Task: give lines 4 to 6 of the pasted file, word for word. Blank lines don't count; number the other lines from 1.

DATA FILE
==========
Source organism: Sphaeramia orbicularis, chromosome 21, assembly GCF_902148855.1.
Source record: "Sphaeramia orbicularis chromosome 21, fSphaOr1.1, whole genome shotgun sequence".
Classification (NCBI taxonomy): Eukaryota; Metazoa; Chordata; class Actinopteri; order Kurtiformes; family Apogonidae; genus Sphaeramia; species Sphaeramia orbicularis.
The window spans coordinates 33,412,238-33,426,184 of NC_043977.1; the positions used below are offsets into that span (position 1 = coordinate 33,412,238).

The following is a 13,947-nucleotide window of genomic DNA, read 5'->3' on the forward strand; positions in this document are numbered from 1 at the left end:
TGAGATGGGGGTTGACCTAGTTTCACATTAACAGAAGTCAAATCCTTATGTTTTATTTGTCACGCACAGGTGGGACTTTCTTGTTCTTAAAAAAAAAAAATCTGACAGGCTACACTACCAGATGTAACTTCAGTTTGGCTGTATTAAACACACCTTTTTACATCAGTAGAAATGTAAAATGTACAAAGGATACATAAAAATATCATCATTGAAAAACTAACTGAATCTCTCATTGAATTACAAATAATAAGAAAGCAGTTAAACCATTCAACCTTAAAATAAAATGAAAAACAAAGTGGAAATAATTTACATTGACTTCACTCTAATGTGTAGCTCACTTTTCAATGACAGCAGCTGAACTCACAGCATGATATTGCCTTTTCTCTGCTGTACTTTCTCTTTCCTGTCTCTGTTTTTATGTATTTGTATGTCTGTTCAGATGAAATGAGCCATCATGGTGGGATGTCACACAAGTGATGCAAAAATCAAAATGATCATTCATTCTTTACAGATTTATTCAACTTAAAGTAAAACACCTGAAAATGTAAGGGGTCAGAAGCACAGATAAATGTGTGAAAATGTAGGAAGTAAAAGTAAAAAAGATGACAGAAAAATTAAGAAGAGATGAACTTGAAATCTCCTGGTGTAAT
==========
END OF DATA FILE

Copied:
The window spans coordinates 33,412,238-33,426,184 of NC_043977.1; the positions used below are offsets into that span (position 1 = coordinate 33,412,238).

The following is a 13,947-nucleotide window of genomic DNA, read 5'->3' on the forward strand; positions in this document are numbered from 1 at the left end:
TGAGATGGGGGTTGACCTAGTTTCACATTAACAGAAGTCAAATCCTTATGTTTTATTTGTCACGCACAGGTGGGACTTTCTTGTTCTTAAAAAAAAAAAATCTGACAGGCTACACTACCAGATGTAACTTCAGTTTGGCTGTATTAAACACACCTTTTTACATCAGTAGAAATGTAAAATGTACAAAGGATACATAAAAATATCATCATTGAAAAACTAACTGAATCTCTCATTGAATTACAAATAATAAGAAAGCAGTTAAACCATTCAACCTTAAAATAAAATGAAAAACAAAGTGGAAATAATTTACATTGACTTCACTCTAATGTGTAGCTCACTTTTCAATGACAGCAGCTGAACTCACAGCATGATATTGCCTTTTCTCTGCTGTACTTTCTCTTTCCTGTCTCTGTTTTTATGTATTTGTATGTCTGTTCAGATGAAATGAGCCATCATGGTGGGATGTCACACAAGTGATGCAAAAATCAAAATGATCATTCATTCTTTACAGATTTATTCAACTTAAAGTAAAACACCTGAAAATGTAAGGGGTCAGAAGCACAGATAAATGTGTGAAAATGTAGGAAGTAAAAGTAAAAAAGATGACAGAAAAATTAAGAAGAGATGAACTTGAAATCTCCTGGTGTAAT